The mandatory preliminary mediation session must take place within twenty (20) days after the appointed mediator has been notified. In case any of the parties resides abroad, this time limit can be extended for up to thirty (30) days. The parties attend the session in person, or –in the case of legal entities- through a duly authorised legal representative, along with their attorneys; moreover, the law provides for the possibility of teleconference, especially if any or all of the parties reside abroad. The procedure is strictly confidential and no minutes are kept.

Following the conclusion of the mandatory preliminary mediation session, the mediator issues a relevant certificate which is also signed by the persons attending the meeting. If the matter is later deferred to litigation, such certificate must be filed with the pleadings; otherwise the hearing of the case is rendered inadmissible.

How does the main mediation procedure progress?

Following the mandatory preliminary mediation session, the parties may agree to proceed with the mediation of the dispute and to this end they sign a relevant agreement. The mediation must be concluded within forty (40) days following the expiration of the deadline stipulated as to the scheduling of the mandatory preliminary mediation session, with the possibility of extension further to the parties’ agreement.

The parties must attend the main mediation session in person along with their lawyers, (save for small claims up to Euro 5,000.00 and consumer protection cases where the parties may attend without a lawyer). Mediation is strictly confidential and prior to the session all parties agree to this end in writing.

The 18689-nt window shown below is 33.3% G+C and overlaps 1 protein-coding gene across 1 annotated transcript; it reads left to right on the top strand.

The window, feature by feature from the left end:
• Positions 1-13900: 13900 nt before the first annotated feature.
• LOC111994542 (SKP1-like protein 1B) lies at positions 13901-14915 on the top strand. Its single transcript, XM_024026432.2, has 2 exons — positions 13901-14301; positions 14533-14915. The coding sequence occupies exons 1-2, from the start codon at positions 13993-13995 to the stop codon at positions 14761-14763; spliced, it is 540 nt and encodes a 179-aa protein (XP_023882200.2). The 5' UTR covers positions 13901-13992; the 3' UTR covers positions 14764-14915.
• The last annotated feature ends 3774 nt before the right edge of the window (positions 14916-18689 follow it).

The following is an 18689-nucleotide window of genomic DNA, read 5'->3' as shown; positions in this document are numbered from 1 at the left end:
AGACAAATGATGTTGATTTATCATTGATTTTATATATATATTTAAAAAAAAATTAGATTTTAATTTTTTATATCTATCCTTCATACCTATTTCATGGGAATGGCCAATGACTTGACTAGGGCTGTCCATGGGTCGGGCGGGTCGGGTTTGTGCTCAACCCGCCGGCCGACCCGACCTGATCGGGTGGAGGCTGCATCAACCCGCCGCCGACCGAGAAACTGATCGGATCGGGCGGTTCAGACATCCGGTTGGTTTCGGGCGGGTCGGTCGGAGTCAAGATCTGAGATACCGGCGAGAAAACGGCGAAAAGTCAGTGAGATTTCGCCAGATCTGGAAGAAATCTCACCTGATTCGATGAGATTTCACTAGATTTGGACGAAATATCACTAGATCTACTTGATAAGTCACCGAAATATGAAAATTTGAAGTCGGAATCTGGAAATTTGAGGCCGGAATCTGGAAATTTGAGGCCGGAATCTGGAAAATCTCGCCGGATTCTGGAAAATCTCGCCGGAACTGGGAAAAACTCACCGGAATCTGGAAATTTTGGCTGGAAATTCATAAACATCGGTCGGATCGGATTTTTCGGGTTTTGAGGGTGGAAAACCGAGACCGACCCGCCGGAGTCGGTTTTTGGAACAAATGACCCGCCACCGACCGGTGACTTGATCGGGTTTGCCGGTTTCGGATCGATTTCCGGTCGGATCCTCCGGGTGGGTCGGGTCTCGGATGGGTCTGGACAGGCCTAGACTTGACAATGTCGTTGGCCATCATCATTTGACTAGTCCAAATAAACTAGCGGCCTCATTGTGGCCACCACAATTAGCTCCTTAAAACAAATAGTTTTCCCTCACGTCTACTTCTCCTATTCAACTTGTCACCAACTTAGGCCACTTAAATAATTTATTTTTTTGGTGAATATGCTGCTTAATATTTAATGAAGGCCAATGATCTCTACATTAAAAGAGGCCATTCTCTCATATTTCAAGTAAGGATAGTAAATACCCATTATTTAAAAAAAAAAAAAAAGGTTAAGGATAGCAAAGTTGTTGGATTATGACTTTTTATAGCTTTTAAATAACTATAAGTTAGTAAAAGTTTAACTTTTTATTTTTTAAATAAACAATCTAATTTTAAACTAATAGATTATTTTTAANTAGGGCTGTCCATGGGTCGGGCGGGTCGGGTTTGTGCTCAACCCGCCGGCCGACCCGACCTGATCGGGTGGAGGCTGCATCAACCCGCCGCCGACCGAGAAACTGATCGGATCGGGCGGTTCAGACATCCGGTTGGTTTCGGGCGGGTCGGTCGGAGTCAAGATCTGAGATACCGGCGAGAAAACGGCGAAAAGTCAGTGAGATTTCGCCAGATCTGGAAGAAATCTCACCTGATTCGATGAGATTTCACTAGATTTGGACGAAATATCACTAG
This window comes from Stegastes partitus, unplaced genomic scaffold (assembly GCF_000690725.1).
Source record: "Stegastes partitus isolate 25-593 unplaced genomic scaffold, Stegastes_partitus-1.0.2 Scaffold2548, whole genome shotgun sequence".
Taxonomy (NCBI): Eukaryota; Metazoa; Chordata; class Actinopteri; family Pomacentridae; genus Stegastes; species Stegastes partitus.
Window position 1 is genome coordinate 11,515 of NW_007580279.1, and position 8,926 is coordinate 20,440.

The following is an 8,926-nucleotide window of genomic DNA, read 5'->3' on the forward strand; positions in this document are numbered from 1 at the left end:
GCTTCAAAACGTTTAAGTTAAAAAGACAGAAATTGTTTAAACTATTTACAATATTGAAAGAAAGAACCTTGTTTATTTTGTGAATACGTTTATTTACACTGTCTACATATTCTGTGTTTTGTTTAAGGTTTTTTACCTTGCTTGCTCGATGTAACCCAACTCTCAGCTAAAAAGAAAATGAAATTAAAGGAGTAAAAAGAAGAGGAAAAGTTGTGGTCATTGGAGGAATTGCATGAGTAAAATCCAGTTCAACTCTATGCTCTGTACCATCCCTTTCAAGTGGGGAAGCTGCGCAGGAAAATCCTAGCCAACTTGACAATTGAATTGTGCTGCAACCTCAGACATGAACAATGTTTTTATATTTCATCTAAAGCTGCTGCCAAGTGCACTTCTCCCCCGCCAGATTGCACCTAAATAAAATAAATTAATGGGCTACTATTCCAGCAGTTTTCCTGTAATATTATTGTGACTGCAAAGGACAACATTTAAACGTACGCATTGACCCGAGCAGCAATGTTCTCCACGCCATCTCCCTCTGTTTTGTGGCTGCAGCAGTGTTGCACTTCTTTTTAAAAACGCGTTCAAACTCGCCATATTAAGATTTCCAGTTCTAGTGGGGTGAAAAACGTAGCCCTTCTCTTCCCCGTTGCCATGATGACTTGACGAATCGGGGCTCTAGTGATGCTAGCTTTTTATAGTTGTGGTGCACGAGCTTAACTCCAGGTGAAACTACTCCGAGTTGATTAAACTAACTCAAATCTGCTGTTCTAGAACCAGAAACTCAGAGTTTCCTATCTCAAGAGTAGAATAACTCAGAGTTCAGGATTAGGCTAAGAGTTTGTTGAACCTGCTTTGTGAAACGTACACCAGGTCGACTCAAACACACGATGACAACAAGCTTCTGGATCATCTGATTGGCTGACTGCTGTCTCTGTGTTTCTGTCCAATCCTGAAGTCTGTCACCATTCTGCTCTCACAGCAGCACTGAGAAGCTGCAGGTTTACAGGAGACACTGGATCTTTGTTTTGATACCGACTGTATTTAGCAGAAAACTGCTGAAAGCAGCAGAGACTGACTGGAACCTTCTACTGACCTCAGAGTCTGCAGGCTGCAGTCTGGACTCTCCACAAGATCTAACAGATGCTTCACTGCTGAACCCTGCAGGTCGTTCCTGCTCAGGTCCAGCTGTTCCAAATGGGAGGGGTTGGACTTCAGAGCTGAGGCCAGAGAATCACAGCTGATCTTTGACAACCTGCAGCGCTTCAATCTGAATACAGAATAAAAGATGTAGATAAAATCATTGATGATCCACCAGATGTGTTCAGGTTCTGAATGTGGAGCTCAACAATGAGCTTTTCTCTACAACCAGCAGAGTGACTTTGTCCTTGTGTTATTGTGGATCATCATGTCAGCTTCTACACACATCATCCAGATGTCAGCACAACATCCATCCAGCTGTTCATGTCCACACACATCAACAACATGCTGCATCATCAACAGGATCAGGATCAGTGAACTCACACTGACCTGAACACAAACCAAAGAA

If mediation is successful and the parties reach an agreement, the relevant minutes are signed by the parties, their lawyers and the mediator. Once the minutes are submitted to the court, they are enforceable and are vested with the power of res judicata; thus, no matter covered by the mediation minutes may be brought admissibly before the courts.

When do the mandatory preliminary mediation session provisions enter into force?

According to Law 4640/2019, the provisions on the mandatory preliminary mediation session apply gradually as follows:

  • as of 15th of January 2020, to lawsuits filed on or after such date, regarding family law disputes (with the exception of matrimonial disputes and disputes arising in the context of parent and children relationships)
  • as of 15th of March 2020, to lawsuits filed on or after such date, before multi-member courts of first instance and single member courts of first instance for claims exceeding the amount of Euro 30,000.00.

3. A bonus incentive: Reinstatement of court stamp duty

The adoption of Law 4640/2019 and the introduction of the mandatory preliminary mediation coincides with the restoration of the obligatory payment of court stamping fees for all types of legal actions, including actions for declaratory judgment filed before the multimember court of first instance. The relevant obligation -amounting to approximately 1.1% on the amount of the claim- applies to all legal actions which will be heard before the multimember court of first instance as of 01.01.2020. This measure, pursuant to which an additional financial burden is imposed on the litigant parties, was abolished three years ago and is now restored, in an attempt to further encourage the parties to resolve their disputes through mediation.